Spitzenleichtathletik Luzern is another atmospheric Swiss meeting, meanwhile in its 30th year. It was another test of the Swiss elite against world class athletes.
The top star of the event was Jimmy Vicaut who equalled his own European 100m record one week earlier (9.86 secs) and is currently leading the world top list. The 100m race was a drama. False start by Beejay Lee who didn’t stop running. Vicaut and Richard Kilty missed hearing the false start alarm and ran full gas to the finish line. Vicaut clocked 9.98 secs. Of course the race didn’t count and after some discussions (that stretched the regeneration period) is was repeated.
Vicaut also won the repeated race, but now “only” at 10.08 secs. There was a taint. With 9.98 secs, Vicaut would have qualified for a share of the jackpot. With 10.08 he did not. The spectators didn’t know this and cheered. And Vicaut didn’t show anger and waived into the crowd.
(The question regarding the jackpot was answered one day later. Eventually, Vicaut received “his” share. 50 percent were paid by the meeting organizers. The second half was paid by the Swiss pole vaulter Nicole Büchler who was the only athlete eglible for the jackpot. “He deserved it” she commented to me. While this is true, she deserves deepest respect.)
Sad that the Swiss top sprinter, Alex Wilson, didn’t meet his own expectations. 10.50secs in the same race were far from what he was hoping for. Later on the day, he even pulled his leg muscle over the 200m. You can do nothing but feel sorry and hope for speedy recovery for one of the nicest personalities on the track.
Some side blabla on sports photography: As you can see, I sat exactly on lane 5, Vicauts lane. I was there 30mins before the run. Photo colleagues are very respectful. Who takes the position first has the right to stay. Even the big agencies respect that rule. If you’re late, your photos are compromises.
Let’s turn to the women’s sprint events. Like one week earlier in Bellinzona Swiss hopes were on Mujinga Kambundji. The organisers put her on lane 5 (who was sitting there???), hoping she would win. However, like one week earlier, there was no breakthrough. Under wet and cold conditions, the second place and 11.36secs were not bad, but she is still waiting for improving to the absolute world class level. The race was won by Britains Daryll Neita in 11.30.
What do these times tell us? Well, it was cold, wet, and there was light headwind. So deduct, maybe, 2/10secs. So Mujinga shouldn’t feel too bad about her form. Which brings me to the B final that was won (in the same unfavourable weather!) by Ajla Del Ponte in a new PB of 11.52 and a new Ticino record. Despite of her nice performance, Ajla was disappointed because she missed the standard for the European Championships by just 2/100secs. (Photo blabla again: I knew how badly she wants the qualification. So this time I shot from behind the clock, knowing I would catch her eyes.)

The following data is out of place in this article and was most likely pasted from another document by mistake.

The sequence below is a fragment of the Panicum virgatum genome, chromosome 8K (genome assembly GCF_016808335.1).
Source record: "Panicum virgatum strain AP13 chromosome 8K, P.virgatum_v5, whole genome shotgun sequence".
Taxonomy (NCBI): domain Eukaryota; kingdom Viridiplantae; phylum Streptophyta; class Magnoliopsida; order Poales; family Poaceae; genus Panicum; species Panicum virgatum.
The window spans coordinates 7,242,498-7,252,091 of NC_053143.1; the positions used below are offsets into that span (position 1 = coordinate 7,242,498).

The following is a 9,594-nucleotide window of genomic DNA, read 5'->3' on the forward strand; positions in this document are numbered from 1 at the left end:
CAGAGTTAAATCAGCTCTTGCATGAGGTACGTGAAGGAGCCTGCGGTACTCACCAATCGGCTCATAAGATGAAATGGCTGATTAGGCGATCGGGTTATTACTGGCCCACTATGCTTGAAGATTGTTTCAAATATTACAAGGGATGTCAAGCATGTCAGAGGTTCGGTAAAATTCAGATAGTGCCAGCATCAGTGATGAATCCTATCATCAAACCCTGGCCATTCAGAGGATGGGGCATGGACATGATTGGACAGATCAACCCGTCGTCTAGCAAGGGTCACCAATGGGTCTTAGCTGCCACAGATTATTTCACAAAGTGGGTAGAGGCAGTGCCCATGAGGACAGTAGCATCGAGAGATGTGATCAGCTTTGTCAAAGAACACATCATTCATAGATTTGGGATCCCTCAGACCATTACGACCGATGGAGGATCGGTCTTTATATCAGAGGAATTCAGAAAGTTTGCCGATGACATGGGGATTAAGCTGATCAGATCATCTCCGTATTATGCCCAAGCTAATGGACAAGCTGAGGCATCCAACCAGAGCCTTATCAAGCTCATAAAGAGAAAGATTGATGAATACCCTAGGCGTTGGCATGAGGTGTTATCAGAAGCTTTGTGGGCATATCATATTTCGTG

Later on the day Mujinga ran the first 200m race of the season. She ran against 20 year young Gina Lückenkemper from Germany. Both looked good and fast, battled side by side. In the end, Gina was 1/10sec ahead, but both were happy with their race.
Talking about the Swiss athletes – there were three Swiss victories. First, Nicole Büchler won the pole vault under super difficult conditions. 4.70m in Lucerne qualified her for the jackpot (see above). The second Swiss vaulter, 19 year old Angelica Moser finished with 4.40m. One year ago this would have been almost a PB, this year she has a streak of 4.40s and she’s still hunting 4.50m (which she cleared indoor). The even younger Wilma Murto (FIN) jumped even higher in the indoor season and mastered the 4.50m for the first time in an outdoor competition. 4.85 vaulter Fabiana Murer from Brasil also cleared 4.50m, taking rank three.
The second Swiss victory was achieved by Kariem Hussein over the 400mH. Despite of the cold, wet, windy circumstances, Kariem looked unhappy about his 49.47secs which is not the desired step forward, compared to his performance in Bellinzona one week before. Good though, he beat strong opponents, like USA’s Jeshua Andersen or Algeria’s Abdelmalik Lahoulou.
Third, there was the steeple chaser Fabienne Schlumpf who won the last race of the night. Hiding in the field for most of the race, she was the strongest on the final lap.
The next Swiss top starters were Selina Büchel and Lea Sprunger. Selina wanted to clock below 2 mins over 800m for the first time of the season. After 100m it was clear that this wouldn’t work. The race was sloooow – every runner played chess against the others. So it was a test of the sprinting ability. Selina came in 4th and lost 1 second to the winner, Britain’s Linsey Sharp.
Lea Sprunger had her first race against world elite runners over the 400m hurdles. A few days after her first 54er in Geneva, expectations were high and you could feel the tension. After the first hurdles, Lea was behind her competitors, but on the finish straight she still had a lot in the tank. She felt that too and made a mistake. Instead of concentrating on the last hurdle, she started fighting between hurdles 9 and 10 which ended in a disaster. She had to do some short steps before the last obstacle, almost stood still, did a high jump over the hurdle and lost the race. She said she will learn from this. The winner, Sara Slot Petersen from Denmark clocked 55.20 – a benchmark for what would have been possible.